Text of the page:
In fact, one thing I’ve noticed both reading for the 2019 Hugos and 1944 Retro Hugos and writing reviews for Galactic Journey is that science fiction, like the future, is not evenly distributed. Because there always are older tropes and subgenres existing alongside whichever tropes and subgenres are currently fashionable. For example, Galactic Journey has currently reached the first stirrings of what will eventually become known as the New Wave. But even as early examples of New Wave stories pop up in the various magazines and Michal Moorcock jut took over editing New Worlds, there are also a lot of stories which feel like they date from the 1950s, 1940s, 1930s or even earlier. The Valley of Creation is actually a good example here. It’s a 1960s edition of a 1940s story with a progressive message, but also an example of a “lost world” story, a trope which goes back to the late nineteenth century and was largely extinct by the 1930s. In fact, Lost Horizon by James Hilton, published in 1933, of which The Valley of Creation is highly reminiscent, was the last hurray of the “lost world” subgenre.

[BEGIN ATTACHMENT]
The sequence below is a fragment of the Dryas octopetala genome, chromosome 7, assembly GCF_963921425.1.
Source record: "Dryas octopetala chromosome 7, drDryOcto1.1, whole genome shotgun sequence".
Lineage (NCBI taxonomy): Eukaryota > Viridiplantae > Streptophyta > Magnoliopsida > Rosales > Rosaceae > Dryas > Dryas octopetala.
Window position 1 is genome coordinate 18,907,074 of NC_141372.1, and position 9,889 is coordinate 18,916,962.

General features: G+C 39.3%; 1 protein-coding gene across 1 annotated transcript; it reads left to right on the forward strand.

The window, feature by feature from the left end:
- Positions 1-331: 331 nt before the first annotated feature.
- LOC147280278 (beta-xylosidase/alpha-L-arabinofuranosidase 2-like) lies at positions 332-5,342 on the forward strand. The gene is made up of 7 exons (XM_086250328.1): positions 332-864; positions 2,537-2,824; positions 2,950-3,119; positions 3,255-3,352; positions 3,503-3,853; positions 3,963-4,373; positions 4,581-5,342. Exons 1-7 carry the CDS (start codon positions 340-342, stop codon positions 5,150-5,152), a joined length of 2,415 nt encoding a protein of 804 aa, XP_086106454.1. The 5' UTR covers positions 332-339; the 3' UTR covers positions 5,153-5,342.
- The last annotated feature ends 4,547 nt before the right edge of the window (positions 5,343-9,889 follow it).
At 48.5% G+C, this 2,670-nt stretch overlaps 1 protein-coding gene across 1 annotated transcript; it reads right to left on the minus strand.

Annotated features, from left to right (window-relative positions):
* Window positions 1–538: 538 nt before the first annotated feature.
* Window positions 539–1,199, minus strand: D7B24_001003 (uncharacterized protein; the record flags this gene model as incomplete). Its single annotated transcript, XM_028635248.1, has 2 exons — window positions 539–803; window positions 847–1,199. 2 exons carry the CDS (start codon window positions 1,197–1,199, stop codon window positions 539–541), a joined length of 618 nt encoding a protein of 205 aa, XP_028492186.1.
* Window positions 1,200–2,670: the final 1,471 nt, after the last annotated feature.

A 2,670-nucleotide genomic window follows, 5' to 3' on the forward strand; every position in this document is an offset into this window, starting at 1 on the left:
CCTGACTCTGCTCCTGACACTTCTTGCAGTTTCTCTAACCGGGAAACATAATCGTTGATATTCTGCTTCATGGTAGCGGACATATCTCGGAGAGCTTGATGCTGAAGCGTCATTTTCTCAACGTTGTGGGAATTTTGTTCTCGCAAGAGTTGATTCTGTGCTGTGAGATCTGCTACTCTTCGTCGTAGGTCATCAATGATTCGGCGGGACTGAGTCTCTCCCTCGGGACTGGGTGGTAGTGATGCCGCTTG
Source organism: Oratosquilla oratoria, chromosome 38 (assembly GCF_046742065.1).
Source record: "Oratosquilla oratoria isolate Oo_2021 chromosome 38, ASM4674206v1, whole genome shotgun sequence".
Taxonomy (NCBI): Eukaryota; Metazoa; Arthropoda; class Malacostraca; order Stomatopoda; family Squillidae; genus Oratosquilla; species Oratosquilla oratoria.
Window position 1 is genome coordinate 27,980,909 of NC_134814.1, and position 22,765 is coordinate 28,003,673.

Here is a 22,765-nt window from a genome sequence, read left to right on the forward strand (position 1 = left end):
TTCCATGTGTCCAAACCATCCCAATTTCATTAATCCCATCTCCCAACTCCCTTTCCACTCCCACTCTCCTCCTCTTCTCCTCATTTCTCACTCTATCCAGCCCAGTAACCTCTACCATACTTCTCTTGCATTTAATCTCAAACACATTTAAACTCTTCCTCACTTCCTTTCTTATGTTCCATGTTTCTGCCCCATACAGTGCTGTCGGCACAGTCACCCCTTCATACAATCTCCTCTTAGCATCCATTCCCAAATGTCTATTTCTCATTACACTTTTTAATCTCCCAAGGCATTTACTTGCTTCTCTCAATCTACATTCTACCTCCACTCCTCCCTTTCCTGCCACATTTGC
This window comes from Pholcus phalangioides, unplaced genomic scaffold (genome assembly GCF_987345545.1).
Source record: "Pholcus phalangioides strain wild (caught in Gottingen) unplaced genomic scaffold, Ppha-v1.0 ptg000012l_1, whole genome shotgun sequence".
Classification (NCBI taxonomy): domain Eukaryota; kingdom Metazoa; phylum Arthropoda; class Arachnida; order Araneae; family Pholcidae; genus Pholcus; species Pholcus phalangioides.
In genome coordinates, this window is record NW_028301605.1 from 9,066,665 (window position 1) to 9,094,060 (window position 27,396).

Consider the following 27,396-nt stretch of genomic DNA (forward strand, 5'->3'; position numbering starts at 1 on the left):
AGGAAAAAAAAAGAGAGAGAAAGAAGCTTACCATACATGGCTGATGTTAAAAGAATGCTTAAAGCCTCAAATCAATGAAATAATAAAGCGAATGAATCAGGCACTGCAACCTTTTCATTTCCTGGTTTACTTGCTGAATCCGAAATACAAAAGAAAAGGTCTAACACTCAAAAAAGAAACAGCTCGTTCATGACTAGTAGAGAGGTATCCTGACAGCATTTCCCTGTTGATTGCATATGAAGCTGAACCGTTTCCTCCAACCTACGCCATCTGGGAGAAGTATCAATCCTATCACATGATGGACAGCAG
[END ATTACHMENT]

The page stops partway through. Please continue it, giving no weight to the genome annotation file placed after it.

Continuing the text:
You also find the same mishmash of older and newer styles on the 1944 Retro Hugo ballot. Take, for example, the five Retro Hugo finalists written, either together or separately, by the duo of Henry Kuttner and C.L. Moore. Of these five stories, Kuttner’s solo story “The Proud Robot” feels the most like a golden age story. Meanwhile, the collaborations “Mimsy Were the Borogroves” and “Clash by Night” feel more modern. In fact, if you removed some overtly 1940s trappings, “Mimsy Were the Borogroves” would not feel out of place in a contemporary science fiction magazine and “Clash by Night” would easily be at home in Baen Books’ military science fiction line. On the other hand, C.L. Moore’s solo story “Doorway into Time” feels like something that might have appeared in Weird Tales in the 1930s. And while the collaborative novel Earth’s Last Citadel does start out in WWII, before heading into the far future, and treats its two Nazi spy characters with more sympathy than might have been expected at the height of WWII (only one groan-inducing paragraph in 40000 words), the bulk of the novel feels much older and in fact feels reminiscent of the late Victorian scientific romances of the turn of the century. The “waking up in the future” trope, the desolate and dying Earth of the far future, the Eloi-like childlike and decandent far future humans and their Morlock-like antagonists, all this is straight from H.G. Wells, particularly The Time Machine and When the Sleeper Wakes. And yes, Buck Rogers also did the “waking up in the future” thing – and Buck Rogers actually is nominated in the best graphic story categories for the 1944 Retro Hugos – but Buck and his creator Philip Nolan stole the idea from Wells and ran with it.